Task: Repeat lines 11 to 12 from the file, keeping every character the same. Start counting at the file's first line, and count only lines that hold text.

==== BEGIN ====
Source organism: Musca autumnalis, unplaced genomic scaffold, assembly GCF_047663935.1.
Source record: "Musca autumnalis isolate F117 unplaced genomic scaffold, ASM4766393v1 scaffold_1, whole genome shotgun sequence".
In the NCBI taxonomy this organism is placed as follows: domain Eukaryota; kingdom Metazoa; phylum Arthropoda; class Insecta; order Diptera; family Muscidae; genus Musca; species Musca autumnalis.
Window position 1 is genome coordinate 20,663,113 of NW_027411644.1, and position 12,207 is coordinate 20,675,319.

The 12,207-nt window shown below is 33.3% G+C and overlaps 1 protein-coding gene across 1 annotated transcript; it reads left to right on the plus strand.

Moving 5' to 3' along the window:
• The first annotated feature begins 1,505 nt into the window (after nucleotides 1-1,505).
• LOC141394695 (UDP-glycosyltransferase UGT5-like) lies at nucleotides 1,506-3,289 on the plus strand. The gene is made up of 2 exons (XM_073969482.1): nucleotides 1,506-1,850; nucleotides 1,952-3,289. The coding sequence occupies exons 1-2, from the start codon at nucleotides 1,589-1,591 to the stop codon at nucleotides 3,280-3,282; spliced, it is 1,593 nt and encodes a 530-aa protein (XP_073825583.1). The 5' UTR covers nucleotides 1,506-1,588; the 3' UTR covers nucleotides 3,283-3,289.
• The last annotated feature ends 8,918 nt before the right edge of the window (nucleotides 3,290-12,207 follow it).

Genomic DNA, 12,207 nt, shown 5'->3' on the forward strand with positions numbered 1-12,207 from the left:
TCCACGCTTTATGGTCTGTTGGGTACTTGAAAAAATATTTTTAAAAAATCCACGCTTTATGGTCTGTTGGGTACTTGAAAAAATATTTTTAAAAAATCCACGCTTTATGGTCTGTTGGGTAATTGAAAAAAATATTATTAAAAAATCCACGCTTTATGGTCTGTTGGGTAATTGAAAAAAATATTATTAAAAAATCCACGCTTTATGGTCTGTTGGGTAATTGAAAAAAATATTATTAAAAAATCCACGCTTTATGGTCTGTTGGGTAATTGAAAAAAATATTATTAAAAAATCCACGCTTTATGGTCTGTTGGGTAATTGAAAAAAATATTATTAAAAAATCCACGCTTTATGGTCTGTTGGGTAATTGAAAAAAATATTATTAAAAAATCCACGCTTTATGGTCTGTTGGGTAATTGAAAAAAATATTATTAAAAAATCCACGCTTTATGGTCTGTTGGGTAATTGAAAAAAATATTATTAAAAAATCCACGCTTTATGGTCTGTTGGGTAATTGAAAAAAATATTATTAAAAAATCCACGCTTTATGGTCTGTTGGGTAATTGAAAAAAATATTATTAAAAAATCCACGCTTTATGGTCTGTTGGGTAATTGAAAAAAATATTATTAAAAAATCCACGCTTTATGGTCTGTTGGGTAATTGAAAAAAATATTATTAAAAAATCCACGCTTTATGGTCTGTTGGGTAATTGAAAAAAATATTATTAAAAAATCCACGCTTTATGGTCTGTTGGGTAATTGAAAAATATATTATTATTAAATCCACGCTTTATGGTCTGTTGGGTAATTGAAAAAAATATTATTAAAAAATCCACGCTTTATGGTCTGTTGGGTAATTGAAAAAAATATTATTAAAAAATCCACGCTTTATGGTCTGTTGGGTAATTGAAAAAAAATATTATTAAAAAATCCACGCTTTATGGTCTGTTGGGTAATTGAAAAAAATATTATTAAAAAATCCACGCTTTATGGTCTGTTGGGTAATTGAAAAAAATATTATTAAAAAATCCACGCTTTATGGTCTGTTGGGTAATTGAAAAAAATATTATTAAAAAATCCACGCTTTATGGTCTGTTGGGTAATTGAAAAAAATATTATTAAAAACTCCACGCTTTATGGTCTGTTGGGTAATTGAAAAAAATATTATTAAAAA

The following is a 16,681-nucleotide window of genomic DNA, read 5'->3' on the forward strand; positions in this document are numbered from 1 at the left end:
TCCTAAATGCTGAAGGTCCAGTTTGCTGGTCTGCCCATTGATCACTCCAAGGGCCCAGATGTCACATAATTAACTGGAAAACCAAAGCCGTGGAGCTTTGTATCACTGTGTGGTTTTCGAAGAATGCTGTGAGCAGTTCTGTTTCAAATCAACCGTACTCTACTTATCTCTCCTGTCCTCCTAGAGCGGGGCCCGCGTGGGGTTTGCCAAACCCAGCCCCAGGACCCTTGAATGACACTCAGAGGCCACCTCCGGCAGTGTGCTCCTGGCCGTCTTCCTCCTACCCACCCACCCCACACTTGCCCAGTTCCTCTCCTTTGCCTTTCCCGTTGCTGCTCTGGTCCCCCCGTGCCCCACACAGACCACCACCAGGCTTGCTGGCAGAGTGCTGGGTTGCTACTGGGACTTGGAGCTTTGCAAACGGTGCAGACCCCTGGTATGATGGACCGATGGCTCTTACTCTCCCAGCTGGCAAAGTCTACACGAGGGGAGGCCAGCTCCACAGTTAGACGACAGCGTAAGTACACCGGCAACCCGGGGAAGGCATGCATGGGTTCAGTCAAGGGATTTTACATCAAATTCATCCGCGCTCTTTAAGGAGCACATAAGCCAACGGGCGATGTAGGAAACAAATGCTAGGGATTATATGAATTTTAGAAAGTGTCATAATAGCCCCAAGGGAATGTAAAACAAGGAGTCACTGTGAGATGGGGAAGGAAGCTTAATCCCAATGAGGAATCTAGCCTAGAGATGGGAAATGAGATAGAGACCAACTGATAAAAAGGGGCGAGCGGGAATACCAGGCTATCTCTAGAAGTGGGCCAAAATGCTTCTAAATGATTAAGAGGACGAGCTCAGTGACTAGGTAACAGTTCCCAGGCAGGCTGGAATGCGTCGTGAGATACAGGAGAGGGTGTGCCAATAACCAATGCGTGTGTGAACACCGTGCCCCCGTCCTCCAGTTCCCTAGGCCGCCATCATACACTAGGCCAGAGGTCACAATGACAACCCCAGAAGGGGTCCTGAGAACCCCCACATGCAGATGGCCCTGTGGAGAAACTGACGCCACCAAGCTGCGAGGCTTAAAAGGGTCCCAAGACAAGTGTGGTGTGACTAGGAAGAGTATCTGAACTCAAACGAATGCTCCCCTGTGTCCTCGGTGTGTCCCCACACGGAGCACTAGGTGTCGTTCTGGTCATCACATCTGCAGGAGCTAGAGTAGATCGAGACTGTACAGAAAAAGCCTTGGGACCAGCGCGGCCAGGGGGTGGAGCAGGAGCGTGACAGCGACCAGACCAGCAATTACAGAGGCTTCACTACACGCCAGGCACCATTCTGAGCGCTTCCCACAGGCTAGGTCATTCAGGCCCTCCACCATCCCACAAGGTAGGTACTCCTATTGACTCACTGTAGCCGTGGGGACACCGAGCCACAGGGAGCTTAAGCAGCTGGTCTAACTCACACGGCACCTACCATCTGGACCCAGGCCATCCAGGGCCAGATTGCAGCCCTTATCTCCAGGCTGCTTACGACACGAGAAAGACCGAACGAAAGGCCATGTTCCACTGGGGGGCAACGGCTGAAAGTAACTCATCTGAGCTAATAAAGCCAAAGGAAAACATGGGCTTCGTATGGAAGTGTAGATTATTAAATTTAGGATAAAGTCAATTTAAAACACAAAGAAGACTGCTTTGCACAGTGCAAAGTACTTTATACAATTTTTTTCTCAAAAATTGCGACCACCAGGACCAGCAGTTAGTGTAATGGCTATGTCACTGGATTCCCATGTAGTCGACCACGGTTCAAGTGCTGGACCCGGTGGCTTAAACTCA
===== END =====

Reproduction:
TCCACGCTTTATGGTCTGTTGGGTACTTGAAAAAATATTTTTAAAAAATCCACGCTTTATGGTCTGTTGGGTACTTGAAAAAATATTTTTAAAAAATCCACGCTTTATGGTCTGTTGGGTAATTGAAAAAAATATTATTAAAAAATCCACGCTTTATGGTCTGTTGGGTAATTGAAAAAAATATTATTAAAAAATCCACGCTTTATGGTCTGTTGGGTAATTGAAAAAAATATTATTAAAAAATCCACGCTTTATGGTCTGTTGGGTAATTGAAAAAAATATTATTAAAAAATCCACGCTTTATGGTCTGTTGGGTAATTGAAAAAAATATTATTAAAAAATCCACGCTTTATGGTCTGTTGGGTAATTGAAAAAAATATTATTAAAAAATCCACGCTTTATGGTCTGTTGGGTAATTGAAAAAAATATTATTAAAAAATCCACGCTTTATGGTCTGTTGGGTAATTGAAAAAAATATTATTAAAAAATCCACGCTTTATGGTCTGTTGGGTAATTGAAAAAAATATTATTAAAAAATCCACGCTTTATGGTCTGTTGGGTAATTGAAAAAAATATTATTAAAAAATCCACGCTTTATGGTCTGTTGGGTAATTGAAAAAAATATTATTAAAAAATCCACGCTTTATGGTCTGTTGGGTAATTGAAAAAAATATTATTAAAAAATCCACGCTTTATGGTCTGTTGGGTAATTGAAAAAAATATTATTAAAAAATCCACGCTTTATGGTCTGTTGGGTAATTGAAAAATATATTATTATTAAATCCACGCTTTATGGTCTGTTGGGTAATTGAAAAAAATATTATTAAAAAATCCACGCTTTATGGTCTGTTGGGTAATTGAAAAAAATATTATTAAAAAATCCACGCTTTATGGTCTGTTGGGTAATTGAAAAAAAATATTATTAAAAAATCCACGCTTTATGGTCTGTTGGGTAATTGAAAAAAATATTATTAAAAAATCCACGCTTTATGGTCTGTTGGGTAATTGAAAAAAATATTATTAAAAAATCCACGCTTTATGGTCTGTTGGGTAATTGAAAAAAATATTATTAAAAAATCCACGCTTTATGGTCTGTTGGGTAATTGAAAAAAATATTATTAAAAACTCCACGCTTTATGGTCTGTTGGGTAATTGAAAAAAATATTATTAAAAA

The following is a 16,681-nucleotide window of genomic DNA, read 5'->3' on the forward strand; positions in this document are numbered from 1 at the left end: